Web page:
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Six to Eight Years
The hallmark of this period is development of peer and community relationships, a moral sense, empathy, and better self-regulation of impulses. Children develop a concept of themselves as they gain competence and master skills.
For children to develop normally, it's important during this age for the noncustodial parent to participate in the activities within the community in which the children live. At this stage, children thrive on consistent contact with friends, school, and extra-curricular activities. Although the length of time away from home can be increased for those aged six to eight, if a child is homesick, most child development experts recommend that the time away should be decreased to a tolerable level.
Nine to Twelve Years
During these years, children develop their academic, athletic, and artistic skills. They become more involved in community activity. There is an increased desire to maintain friendships and seek approval of peers, as well as growing self-awareness as they begin to evaluate their own strengths and weaknesses against the larger arena of the world.
As before, the noncustodial parent is advised to schedule visits, as much as possible, within the orbit of the child's home base. The closer children feel to the noncustodial parent, the more agreeable they will be to segments of time away from community activities and friends.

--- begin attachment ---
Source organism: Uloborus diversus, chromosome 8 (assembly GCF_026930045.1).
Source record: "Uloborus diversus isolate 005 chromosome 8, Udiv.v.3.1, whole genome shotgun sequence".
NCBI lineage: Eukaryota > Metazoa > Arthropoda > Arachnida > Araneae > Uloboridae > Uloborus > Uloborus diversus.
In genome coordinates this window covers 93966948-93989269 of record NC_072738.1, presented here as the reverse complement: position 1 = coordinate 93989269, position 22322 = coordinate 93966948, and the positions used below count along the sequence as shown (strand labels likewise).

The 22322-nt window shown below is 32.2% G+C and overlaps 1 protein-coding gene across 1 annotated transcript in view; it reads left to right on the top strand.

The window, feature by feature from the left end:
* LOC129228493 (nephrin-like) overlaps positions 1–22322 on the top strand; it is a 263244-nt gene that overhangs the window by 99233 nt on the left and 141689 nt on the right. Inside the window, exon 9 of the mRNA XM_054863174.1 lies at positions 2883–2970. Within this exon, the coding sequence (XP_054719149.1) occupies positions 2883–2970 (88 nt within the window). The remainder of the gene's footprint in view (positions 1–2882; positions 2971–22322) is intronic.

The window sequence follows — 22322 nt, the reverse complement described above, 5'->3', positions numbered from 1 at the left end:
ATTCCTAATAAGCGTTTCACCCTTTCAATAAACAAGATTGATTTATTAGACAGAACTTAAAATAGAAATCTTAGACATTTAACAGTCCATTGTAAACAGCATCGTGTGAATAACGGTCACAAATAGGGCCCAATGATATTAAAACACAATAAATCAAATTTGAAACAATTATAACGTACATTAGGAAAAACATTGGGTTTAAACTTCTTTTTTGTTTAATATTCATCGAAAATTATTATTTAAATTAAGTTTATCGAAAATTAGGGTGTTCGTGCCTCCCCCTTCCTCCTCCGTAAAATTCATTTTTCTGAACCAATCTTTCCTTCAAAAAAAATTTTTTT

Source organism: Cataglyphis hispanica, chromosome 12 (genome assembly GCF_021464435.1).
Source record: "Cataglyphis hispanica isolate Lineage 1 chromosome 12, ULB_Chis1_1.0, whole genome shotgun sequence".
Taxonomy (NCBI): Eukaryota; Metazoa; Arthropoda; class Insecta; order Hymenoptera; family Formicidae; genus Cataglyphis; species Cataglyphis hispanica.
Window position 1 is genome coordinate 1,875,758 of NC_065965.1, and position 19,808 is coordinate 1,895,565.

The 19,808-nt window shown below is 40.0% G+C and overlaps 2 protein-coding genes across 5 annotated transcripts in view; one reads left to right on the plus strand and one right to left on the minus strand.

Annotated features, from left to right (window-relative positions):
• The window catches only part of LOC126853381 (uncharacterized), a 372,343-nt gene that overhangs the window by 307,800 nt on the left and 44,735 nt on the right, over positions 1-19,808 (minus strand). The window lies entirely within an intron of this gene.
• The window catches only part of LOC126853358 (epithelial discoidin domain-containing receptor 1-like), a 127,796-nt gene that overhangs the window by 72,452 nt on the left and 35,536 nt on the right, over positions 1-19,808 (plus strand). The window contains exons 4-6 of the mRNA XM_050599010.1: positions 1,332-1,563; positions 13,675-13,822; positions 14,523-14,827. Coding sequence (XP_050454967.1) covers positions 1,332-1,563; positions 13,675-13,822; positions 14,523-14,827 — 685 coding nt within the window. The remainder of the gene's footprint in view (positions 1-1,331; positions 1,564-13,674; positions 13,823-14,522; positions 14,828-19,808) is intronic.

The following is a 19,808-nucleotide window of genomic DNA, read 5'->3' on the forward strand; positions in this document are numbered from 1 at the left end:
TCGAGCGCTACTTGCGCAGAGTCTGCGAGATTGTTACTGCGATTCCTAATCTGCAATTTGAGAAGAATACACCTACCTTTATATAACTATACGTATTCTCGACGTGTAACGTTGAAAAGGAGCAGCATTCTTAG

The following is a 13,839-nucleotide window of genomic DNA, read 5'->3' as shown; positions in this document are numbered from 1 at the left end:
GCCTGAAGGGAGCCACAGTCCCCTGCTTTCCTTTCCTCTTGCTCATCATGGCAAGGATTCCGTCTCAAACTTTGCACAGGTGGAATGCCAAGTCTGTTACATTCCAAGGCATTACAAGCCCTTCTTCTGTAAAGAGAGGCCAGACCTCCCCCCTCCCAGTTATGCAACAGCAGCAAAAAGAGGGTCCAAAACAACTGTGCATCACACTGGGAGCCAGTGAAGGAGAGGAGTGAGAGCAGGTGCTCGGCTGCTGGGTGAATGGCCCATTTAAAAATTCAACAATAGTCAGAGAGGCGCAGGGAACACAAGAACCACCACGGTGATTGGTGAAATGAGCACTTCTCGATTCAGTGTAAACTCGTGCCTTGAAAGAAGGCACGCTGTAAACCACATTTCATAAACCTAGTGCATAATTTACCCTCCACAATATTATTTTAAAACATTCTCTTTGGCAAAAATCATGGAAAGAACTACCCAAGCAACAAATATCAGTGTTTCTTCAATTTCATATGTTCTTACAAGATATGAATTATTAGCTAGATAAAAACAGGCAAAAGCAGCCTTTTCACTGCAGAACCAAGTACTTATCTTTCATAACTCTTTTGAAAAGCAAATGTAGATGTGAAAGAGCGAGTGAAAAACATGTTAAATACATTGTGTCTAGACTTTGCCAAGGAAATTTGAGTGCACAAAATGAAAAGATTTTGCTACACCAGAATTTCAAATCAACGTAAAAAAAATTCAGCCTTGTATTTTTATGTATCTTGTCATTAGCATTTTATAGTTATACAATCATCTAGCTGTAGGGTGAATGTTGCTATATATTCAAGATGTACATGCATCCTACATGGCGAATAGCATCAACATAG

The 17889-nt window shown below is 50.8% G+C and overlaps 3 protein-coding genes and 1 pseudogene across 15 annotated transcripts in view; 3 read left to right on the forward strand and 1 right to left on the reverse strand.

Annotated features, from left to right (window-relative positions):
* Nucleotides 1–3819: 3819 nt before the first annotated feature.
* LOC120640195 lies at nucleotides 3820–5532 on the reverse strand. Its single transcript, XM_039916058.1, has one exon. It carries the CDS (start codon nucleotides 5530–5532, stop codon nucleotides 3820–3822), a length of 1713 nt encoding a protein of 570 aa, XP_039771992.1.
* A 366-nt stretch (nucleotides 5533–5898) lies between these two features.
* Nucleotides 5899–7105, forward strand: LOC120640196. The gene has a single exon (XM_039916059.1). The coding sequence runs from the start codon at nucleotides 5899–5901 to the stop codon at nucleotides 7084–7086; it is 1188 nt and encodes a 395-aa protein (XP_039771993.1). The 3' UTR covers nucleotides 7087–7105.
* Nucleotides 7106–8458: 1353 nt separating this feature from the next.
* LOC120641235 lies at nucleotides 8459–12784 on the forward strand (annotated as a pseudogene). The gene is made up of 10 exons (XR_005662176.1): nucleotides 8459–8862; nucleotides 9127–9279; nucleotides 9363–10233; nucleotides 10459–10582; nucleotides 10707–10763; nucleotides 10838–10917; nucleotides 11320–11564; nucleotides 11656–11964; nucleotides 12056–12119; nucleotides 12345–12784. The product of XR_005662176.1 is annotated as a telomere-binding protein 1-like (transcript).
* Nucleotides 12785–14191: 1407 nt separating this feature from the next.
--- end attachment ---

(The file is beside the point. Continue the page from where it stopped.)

Thirteen to Eighteen Years
You Can Do It!
Teenagers often feel displaced in the wake of divorce, and the experts say that support groups of peers can often be particularly helpful. Do look to get your adolescent involved in a well-run support activity to help with the transition.
This period marks the beginning of psychological emancipation as children establish their personal identity more strongly than ever before. There is a mourning of the loss of childhood as children relinquish dependency and the protection of the family circle to venture out on their own. Kids at this age are dealing with their sexual feelings. They are also beginning to see how to work within the rules and regulations of society.
At this age, children have generally come to count on a fairly established visitation schedule and routine. Nonetheless, that may change as these teenage children seek to have input into the schedule so that it dovetails with their increasingly complex academic and social lives. It is difficult to force an adolescent into a schedule he or she did not help to create. In fact, if you are divorcing when your child is this age, don't be surprised if the judge meets with him or her to hear what he or she has to say. Many states allow a judge to consider (but not necessarily defer to) the preferences of any child over the age of 12, giving due weight to the child's individual maturity and development.
Adopt an attitude of sensitivity and flexibility when it comes to the visitation schedule you establish for your children. If your children are nearing adolescence, their social agenda will be paramount to them. Although spending time with their parents is very important (and sacred for the noncustodial parent), parents who respect their children's needs to develop a social life of their own will be helping them to grow normally.
In situations where physical custody is shared, parents should consider living within a few blocks of each other in the same town. Expecting teens with school, sports, and social lives to “commute” is unfair.